The goal for many patients is achieving a vision of 20/20. For many this goal is met with the use of eyeglasses or contact lenses that are prescribed yearly by an eye doctor.
Over time, many eyeglass and contact lens wearers get to the point where they no longer wish to be dependent on these items for their vision to be clear. When patient’s reach this turning point, they begin to consider refractive eye surgery better known as LASIK.
LASIK is performed to correct nearsightedness, farsightedness and astigmatism. It is a surgery on the eye performed by a medical eye doctor known as an Ophthalmologist.
Patient’s who meet the criteria for LASIK are generally over the age of eighteen and have had a consistent prescription for over two years. Other determining factors are the patient’s health, the medications they take and also if the patient suffers from any eye problems or conditions, particularly dry eye syndrome.
The first step a patient should take when considering LASIK is to schedule an appointment with their eye doctor. The patient will want to share their desires to undergo LASIK and have a thorough discussion with their eye doctor about the procedure and what it entails.
During the comprehensive eye exam, your eye doctor will do some preliminary tests to determine if you are a good candidate for refractive eye surgery. Part of the preliminary testing includes dilation and taking measurements of your eyes.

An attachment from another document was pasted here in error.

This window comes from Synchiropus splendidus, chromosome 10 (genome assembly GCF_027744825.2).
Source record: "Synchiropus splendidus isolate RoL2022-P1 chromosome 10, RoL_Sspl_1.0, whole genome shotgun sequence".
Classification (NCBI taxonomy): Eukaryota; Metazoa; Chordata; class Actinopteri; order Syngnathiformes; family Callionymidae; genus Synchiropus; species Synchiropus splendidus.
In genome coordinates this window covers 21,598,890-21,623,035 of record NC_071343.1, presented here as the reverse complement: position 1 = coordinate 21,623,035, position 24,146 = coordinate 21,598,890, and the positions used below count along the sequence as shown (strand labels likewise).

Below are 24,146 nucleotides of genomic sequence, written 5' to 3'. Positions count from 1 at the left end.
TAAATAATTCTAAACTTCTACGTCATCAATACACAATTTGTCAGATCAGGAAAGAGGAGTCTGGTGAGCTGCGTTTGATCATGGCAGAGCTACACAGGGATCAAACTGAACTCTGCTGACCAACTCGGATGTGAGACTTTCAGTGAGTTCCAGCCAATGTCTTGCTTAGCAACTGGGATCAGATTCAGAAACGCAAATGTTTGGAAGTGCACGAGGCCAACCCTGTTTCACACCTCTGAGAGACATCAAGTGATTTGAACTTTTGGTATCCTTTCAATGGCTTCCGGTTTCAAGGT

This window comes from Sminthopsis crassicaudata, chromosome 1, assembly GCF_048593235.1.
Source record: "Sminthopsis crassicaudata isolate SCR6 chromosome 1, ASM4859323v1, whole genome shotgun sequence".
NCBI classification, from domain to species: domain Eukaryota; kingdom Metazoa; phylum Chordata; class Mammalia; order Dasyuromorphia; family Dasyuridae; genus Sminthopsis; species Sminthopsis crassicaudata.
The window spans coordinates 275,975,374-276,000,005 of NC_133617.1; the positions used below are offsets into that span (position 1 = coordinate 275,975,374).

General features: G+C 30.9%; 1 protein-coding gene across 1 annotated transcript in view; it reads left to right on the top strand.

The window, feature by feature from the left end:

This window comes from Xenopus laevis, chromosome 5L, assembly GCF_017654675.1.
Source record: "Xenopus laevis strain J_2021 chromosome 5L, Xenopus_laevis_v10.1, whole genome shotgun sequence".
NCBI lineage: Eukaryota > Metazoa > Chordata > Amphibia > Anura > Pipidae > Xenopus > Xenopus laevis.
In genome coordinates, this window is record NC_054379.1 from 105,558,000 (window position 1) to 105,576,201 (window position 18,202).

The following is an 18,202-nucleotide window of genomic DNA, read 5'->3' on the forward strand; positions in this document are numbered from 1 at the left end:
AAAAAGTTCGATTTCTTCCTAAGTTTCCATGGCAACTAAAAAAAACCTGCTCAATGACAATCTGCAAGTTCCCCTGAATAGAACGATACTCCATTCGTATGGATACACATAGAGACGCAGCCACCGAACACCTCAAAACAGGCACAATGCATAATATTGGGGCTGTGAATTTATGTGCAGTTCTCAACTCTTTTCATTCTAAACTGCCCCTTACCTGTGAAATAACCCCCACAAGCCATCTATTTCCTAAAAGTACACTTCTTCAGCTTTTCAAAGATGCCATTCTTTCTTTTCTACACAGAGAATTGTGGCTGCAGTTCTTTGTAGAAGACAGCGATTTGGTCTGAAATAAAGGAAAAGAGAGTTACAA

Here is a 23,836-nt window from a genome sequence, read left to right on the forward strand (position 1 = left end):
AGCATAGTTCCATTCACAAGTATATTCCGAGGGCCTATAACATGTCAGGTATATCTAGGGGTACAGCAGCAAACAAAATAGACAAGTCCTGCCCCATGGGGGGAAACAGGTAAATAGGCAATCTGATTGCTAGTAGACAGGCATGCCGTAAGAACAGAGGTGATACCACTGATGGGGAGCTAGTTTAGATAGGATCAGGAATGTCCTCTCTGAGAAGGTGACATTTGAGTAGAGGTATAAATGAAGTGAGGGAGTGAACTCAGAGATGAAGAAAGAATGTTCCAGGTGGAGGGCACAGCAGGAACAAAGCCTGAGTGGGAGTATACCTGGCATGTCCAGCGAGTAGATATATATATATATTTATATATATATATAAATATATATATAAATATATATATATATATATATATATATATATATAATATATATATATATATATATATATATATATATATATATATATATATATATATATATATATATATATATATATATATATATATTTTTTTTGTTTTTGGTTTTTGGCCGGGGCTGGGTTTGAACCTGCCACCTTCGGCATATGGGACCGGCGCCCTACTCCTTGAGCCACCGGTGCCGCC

If approved for the procedure you can expect some of the preliminary tests performed by your eye doctor to be repeated by your ophthalmologist, so do not be alarmed.
While every eye is different in size, shape and prescription, it is safe to estimate that the procedure itself averages under ten minutes per eye. The majority of your appointment time for the LASIK procedure, which is approximately two hours, is attributed to the preparation prior to and the recovery period post-surgery.
After the procedure, the patient can expect to return to the office for a check-up within the first twenty-four to forty-eight hours. The patient can also expect for their vision to fluctuate for weeks following the procedure. However, between the third and sixth month after LASIK the patient’s vision should stabilize.
In general, most insurances do not cover LASIK. Therefore, patient’s should contact the facility to inquire about the out of pocket cost of the LASIK procedure and the possibility of their insurance covering that cost.